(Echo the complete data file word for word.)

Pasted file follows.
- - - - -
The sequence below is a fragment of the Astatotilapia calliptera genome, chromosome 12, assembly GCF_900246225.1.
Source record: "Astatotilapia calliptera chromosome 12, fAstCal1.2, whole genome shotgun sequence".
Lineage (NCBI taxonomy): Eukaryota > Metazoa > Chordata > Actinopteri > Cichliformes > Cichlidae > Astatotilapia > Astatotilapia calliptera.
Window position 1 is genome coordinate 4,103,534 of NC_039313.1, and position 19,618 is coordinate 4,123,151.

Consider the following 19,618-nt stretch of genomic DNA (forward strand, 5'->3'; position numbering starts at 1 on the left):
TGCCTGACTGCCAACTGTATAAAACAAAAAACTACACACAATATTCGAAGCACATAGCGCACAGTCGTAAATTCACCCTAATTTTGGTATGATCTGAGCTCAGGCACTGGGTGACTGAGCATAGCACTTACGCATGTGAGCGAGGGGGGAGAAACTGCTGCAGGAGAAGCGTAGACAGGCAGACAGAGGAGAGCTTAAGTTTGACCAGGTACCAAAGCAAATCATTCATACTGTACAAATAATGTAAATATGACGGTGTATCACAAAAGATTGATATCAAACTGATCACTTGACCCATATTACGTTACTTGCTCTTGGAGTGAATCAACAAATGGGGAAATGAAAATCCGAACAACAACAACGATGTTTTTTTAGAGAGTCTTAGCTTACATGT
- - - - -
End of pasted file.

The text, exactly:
The sequence below is a fragment of the Astatotilapia calliptera genome, chromosome 12, assembly GCF_900246225.1.
Source record: "Astatotilapia calliptera chromosome 12, fAstCal1.2, whole genome shotgun sequence".
Lineage (NCBI taxonomy): Eukaryota > Metazoa > Chordata > Actinopteri > Cichliformes > Cichlidae > Astatotilapia > Astatotilapia calliptera.
Window position 1 is genome coordinate 4,103,534 of NC_039313.1, and position 19,618 is coordinate 4,123,151.

Consider the following 19,618-nt stretch of genomic DNA (forward strand, 5'->3'; position numbering starts at 1 on the left):
TGCCTGACTGCCAACTGTATAAAACAAAAAACTACACACAATATTCGAAGCACATAGCGCACAGTCGTAAATTCACCCTAATTTTGGTATGATCTGAGCTCAGGCACTGGGTGACTGAGCATAGCACTTACGCATGTGAGCGAGGGGGGAGAAACTGCTGCAGGAGAAGCGTAGACAGGCAGACAGAGGAGAGCTTAAGTTTGACCAGGTACCAAAGCAAATCATTCATACTGTACAAATAATGTAAATATGACGGTGTATCACAAAAGATTGATATCAAACTGATCACTTGACCCATATTACGTTACTTGCTCTTGGAGTGAATCAACAAATGGGGAAATGAAAATCCGAACAACAACAACGATGTTTTTTTAGAGAGTCTTAGCTTACATGT